Populations which drink high quantities of black tea have a significantly lower prevalence of diabetes, according to new research backed by Unilever.
The study – published in BMJ Open –assessed the black tea consumption rates of 42 different countries and analysed them against each country’s rates of respiratory, infectious and cardiovascular disease, as well as cancer and diabetes.
Led by researchers at Swiss research agency Data Mining International, in partnership with Unilever, the team report a linear correlation between the quantity of black tea consumed and the incidence of diabetes across the 42 nations – with the research revealing that on average, a population that consumes double the amount of black tea to another has about one quarter less cases of diabetes.
“This is the first time that a robust statistical relationship has been established between black tea consumption and diabetes prevalence in the world,” said Dr Ariel Beresniak, chief executive officer of Data Mining International.
Professor Genevieve Berger, chief research & development officer at Unilever – and co-author of the study – said the research adds to “a growing body of evidence which points to black tea’s health-giving properties.”
“Further investigation is required to understand if there is a causal relationship between the two, but the fact that populations which drink lots of black tea suffer less cases of diabetes is an interesting finding, and one which gives us good cause to carry out more research to further understand the driving factors behind this exciting research.”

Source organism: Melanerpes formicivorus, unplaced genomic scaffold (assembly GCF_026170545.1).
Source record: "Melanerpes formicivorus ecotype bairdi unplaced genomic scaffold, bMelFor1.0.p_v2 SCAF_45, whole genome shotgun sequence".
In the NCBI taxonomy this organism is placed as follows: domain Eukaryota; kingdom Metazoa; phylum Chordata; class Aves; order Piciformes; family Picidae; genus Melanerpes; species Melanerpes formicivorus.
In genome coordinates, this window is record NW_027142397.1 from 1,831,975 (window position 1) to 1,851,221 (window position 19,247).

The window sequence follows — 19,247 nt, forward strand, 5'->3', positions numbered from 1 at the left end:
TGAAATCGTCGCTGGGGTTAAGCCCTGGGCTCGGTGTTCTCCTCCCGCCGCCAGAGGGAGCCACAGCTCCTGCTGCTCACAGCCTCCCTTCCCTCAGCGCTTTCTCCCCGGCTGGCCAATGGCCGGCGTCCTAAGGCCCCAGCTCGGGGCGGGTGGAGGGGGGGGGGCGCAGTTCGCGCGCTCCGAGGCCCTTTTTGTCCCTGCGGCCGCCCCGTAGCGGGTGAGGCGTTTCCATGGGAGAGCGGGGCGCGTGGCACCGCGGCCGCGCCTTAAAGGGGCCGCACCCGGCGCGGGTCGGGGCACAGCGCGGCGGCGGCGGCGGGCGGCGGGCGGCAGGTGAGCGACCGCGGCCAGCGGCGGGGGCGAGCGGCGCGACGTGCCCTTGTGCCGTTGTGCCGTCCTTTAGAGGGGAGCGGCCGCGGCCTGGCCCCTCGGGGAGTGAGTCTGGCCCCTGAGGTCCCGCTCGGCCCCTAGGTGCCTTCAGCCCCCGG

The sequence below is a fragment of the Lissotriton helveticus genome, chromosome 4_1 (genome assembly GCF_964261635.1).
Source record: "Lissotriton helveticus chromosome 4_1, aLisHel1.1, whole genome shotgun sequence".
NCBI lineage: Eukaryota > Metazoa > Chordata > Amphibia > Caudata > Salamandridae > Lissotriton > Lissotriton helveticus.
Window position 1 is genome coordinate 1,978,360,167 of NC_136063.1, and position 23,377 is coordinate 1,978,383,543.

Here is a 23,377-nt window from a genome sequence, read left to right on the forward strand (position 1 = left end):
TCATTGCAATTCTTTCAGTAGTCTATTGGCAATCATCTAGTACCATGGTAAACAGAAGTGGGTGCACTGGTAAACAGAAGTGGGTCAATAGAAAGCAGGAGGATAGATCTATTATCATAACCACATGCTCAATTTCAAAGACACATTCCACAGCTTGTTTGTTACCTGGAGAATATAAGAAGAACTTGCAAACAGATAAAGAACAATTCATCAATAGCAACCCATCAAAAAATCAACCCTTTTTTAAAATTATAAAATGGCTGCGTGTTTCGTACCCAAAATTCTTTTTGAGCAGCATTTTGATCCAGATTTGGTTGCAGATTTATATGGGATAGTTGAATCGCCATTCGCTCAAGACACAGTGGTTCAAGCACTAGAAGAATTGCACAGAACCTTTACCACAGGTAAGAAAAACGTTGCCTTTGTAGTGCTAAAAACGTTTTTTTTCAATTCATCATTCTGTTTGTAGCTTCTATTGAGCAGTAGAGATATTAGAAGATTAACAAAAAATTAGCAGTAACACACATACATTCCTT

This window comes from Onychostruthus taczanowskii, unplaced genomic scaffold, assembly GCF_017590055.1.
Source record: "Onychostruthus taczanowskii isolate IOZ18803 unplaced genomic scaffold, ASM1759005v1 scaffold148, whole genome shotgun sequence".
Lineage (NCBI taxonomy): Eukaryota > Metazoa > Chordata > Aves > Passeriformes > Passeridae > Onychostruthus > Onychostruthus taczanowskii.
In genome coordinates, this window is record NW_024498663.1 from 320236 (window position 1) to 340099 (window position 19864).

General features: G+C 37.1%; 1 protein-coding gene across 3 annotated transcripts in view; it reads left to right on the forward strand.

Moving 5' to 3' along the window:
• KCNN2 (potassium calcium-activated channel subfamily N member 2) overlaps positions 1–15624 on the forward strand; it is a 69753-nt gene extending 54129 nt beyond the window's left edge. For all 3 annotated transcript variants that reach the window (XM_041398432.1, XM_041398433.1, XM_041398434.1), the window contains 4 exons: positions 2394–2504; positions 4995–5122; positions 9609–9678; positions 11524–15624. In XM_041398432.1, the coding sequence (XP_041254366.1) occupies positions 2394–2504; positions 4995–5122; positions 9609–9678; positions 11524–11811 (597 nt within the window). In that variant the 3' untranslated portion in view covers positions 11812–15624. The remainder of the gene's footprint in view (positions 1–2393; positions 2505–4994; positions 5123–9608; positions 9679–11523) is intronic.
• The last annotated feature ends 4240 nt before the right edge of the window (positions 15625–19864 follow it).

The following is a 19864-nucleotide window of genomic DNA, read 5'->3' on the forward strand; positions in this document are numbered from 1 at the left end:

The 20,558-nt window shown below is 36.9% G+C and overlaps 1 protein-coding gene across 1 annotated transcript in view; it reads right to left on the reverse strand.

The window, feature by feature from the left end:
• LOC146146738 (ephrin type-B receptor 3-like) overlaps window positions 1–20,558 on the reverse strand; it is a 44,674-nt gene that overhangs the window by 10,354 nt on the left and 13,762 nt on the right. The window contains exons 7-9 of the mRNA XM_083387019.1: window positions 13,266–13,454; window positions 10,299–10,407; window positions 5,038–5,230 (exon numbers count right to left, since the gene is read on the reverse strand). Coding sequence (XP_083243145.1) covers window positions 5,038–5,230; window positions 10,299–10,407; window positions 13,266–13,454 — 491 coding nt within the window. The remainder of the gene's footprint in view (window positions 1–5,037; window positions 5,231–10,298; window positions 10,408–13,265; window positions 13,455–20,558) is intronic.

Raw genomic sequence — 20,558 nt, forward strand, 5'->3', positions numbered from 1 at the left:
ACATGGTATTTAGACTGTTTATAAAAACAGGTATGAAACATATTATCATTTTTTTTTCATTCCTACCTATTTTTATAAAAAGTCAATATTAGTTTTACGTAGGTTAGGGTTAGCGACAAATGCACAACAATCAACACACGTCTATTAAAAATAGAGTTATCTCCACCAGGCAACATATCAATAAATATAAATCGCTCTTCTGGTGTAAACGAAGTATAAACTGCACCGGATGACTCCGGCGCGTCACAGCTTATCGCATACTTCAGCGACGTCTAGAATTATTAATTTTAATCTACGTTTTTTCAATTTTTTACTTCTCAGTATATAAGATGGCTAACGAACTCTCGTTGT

The global prevalence of type 2 diabetes has increased six-fold over the past few decades. The International Diabetes Federation calculates that the number of those with the disease will soar from 285 million in 2010 to 438 million in 2030.
“While we cannot confirm a cause-effect relationship between tea drinking and diabetes, our findings are consistent with a number of biological, physiological, epidemiological and clinical studies suggesting that black tea components have a positive effect on glucose metabolism,” added Beresniak.
Berger and her colleagues systematically mined information on black (fermented) tea consumption in 50 countries across every continent, based on 2009 sales data collected by Euromonitor (World Tea Consumption Survey).
In this data, Ireland topped the league table for black tea drinkers, at more than 2 kilograms per year per person. This was closely followed by the UK and Turkey. At the bottom of the table were South Korea, Brazil, China, Morocco and Mexico, with very low consumption.
Using data from the World Health Survey, conducted by the World Health Organization, the team then assessed tea consumption against rates of cancer, diabetes, and respiratory, infectious and cardiovascular disease.
The only correlation found was between population black tea consumption and diabetes prevalence, they said. This link was then confirmed with further statistical analysis, which pointed to a strong linear association between low rates of diabetes in countries where consumption of black tea is high.
Source: BMJ Open
Published online, Open Access, doi: 10.1136/bmjopen-2011-000648
“Relationships between black tea consumption and key health indicators in the world: an ecological study”
Authors: Ariel Beresniak, Gerard Duru, Genevieve Berger, Dominique Bremond-Gignac